Hard Questions

This morning, I was blindsided with some unbelievably hard questions from a distraught Sedaya, who is six years old.  She had asked for a drink of water and I had said yes, but asked her to wait a few minutes while we finished up our history lesson.  I don’t know if this having to wait triggered something for her (in our house the kids obviously can have water whenever they want, but she needed help to reach the cups).

Well after homeschool was done, she came to me and asked if she could talk to me.  She sat down and said, “mommy, the people they don’t have water or food and they die.  Maybe they don’t know Jesus.”  Ugh.  “Normal” kids don’t really think too much about people dying of starvation or from unclean water, but Sedaya knows all too well that it happens.  Here she is, in her little mind, thinking about the salvation of these people and worrying about them.  We talked about that a little bit and then she looked at me and said, “when you little girl, your mommy have food?”  Tears sprung to my eyes immediately and I felt the weight of this precious girl’s early years and the impact hunger will always have for her.  I explained to her that when I was a little girl, my mommy had enough food for us to eat, to which she replied, “and her can eat too?”  More tears.

I cannot imagine as a mother having to choose which of my kids to feed because there wasn’t enough to go around or feeding my kids tiny amounts and trying to hide from them that I was not eating myself to try to save them.  I cannot imagine as a mother knowing that my kids were going to bed with empty tummies and knowing that there was nothing I could do about it.  My heart aches for all the mothers around the world who are faced with this reality today.

Later, we talked a bit about how her first mommy loved Jesus and how I love Jesus and how Sedaya loves Jesus and how someday, she will be with both her mommies in Heaven.  She was happy about that, but it still was weighing heavily on her that other people who have no food don’t know Jesus.  She asked if we could add that into our homeschool prayer every morning.  I feel humbled that my six year old is asking me if we can pray for the people who don’t have food and water to find out about Jesus and to get food and clean water.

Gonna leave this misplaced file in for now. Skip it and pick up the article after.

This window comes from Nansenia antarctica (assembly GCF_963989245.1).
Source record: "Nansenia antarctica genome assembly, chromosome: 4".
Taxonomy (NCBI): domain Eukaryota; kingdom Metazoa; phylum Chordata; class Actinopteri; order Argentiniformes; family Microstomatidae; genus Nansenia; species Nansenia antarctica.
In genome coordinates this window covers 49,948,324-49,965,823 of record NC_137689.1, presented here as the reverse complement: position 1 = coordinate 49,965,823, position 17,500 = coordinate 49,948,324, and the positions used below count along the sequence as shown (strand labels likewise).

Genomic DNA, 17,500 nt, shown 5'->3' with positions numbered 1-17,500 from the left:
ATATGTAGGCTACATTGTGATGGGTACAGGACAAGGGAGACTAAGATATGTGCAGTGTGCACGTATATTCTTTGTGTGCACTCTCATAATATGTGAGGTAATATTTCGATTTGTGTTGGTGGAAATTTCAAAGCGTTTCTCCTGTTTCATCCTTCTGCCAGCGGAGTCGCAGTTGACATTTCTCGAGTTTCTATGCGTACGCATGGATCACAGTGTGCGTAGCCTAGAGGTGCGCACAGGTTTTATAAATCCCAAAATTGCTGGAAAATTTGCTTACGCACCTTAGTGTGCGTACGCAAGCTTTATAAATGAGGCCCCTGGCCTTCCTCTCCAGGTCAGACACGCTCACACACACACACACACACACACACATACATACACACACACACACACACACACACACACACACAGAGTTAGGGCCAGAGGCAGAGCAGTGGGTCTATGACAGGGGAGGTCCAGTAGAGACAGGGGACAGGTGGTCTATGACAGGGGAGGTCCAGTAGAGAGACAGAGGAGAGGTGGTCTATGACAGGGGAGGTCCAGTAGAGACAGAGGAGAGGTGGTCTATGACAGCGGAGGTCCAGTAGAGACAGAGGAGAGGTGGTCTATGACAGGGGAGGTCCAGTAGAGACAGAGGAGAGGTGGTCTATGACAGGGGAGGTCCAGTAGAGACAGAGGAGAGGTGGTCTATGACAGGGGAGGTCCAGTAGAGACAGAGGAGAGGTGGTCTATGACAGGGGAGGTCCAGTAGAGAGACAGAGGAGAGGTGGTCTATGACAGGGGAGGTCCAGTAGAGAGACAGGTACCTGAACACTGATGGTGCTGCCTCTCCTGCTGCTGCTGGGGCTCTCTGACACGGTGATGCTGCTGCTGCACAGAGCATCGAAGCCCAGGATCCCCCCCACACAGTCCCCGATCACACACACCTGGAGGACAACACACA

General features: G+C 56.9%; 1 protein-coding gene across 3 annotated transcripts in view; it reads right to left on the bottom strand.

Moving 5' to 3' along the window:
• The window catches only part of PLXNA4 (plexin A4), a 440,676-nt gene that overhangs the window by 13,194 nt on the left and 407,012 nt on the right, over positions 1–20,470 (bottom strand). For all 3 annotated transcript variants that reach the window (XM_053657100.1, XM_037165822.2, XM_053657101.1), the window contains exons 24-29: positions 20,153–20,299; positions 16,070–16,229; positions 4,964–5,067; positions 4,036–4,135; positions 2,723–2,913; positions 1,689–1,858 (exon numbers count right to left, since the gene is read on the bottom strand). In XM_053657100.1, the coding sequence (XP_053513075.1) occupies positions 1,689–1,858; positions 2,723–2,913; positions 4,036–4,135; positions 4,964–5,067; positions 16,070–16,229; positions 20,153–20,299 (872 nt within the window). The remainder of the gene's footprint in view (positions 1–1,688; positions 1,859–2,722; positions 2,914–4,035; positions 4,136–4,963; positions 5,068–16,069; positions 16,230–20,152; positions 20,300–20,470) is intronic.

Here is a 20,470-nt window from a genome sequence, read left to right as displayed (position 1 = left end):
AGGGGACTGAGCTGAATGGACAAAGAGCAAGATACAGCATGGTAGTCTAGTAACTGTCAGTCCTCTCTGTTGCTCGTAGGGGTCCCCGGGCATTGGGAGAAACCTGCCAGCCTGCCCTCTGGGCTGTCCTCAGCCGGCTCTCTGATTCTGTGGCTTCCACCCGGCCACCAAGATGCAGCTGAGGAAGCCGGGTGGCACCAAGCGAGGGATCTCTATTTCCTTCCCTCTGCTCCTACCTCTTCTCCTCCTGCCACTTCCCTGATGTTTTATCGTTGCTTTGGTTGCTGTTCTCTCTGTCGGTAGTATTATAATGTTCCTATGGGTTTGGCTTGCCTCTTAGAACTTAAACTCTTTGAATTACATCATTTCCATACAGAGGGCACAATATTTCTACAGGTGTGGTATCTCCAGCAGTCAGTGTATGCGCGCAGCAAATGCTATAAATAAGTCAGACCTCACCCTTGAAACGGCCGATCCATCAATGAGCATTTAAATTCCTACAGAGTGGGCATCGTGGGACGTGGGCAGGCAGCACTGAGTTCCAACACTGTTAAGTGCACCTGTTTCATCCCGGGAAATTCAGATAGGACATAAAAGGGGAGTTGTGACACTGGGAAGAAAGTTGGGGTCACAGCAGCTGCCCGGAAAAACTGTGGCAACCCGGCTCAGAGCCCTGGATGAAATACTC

She told me some other things about her life back in Ethiopia and I mostly just cried.  She asked me why we have so much food in Canada when there is not enough food in Africa.  She cried about her mom.  She cried about her older brother, who at one point had saved her life.  She said to me, “I forgot to say thank you” and all I could say was, “he knows honey, he knows.”

I am glad that my kids have compassion for others.  I wish these hard questions had easy answers though.  I wish it were as simple as just sending some of our excess from Canada to Africa.  I wish it were as simple as the prayer of a child.  And maybe it is.  Or at least maybe someday it will be.


10 responses to this post.

  1. Puts things in perspective and makes one think!


  2. Posted by Karen s on January 27, 2011 at 11:24 am

    How heart breaking.


  3. I took my girls to a Christmas event where they were fundraising for Watercan. They have some good material at their web site. My youngest watched the promotional video and asserted quietly, “Mommy, I drank dirty water in Ethiopia.” My eldest and I both just looked at her and said that we know that she did. I think it meant a lot to her to see that Canada knows about the issue, and that things can be done. Good post today. Thanks, Sharla.


  4. Posted by Cindy on January 27, 2011 at 12:13 pm

    It starts with one. She is thinking & processing – her worldview will be used to impact many. Never doubt it.


  5. Wow. What a weighted conversation. Thanks so much for sharing — would love to repost it on We Are Grafted In, if you would let me.


    • Kelly – you can repost it. Do you want me to fix it up a bit before you do? I wrote it quickly when I was still affected by the emotion. Let me know if you want me to make it easier to follow and I can. -Sharla


  6. Africa is beautiful, once you have lived there, it leaves a permanent imprint on your heart. There is so much waste here and so much bounty that I am amazed even as a grown up person!! May God use Sedaya’s heart and pain in what she has experienced to open even grown up peoples eyes! She is one special girly!


  7. oh, I left out an important part – Africa is beautiful but even in the most stunning African sunset there is an echo of pain that rumbles from the ground! I will always have images of hungry swollen bellies and I am sure more will come out with your girlie. It is so hard to explain why we can’t fix it, to a little heart of six years old!~ You are doing a great job, Sharla!


  8. Posted by Elizabeth on January 28, 2011 at 11:06 pm

    She is so precious. I love how you told her that someday she will be in Heaven with both her mommies!! What a beautiful picture!


  9. Oh man – that is heart wrenching. I have tears in my eyes.


Leave a Reply

Fill in your details below or click an icon to log in:

WordPress.com Logo

You are commenting using your WordPress.com account. Log Out /  Change )

Google photo

You are commenting using your Google account. Log Out /  Change )

Twitter picture

You are commenting using your Twitter account. Log Out /  Change )

Facebook photo

You are commenting using your Facebook account. Log Out /  Change )

Connecting to %s

%d bloggers like this: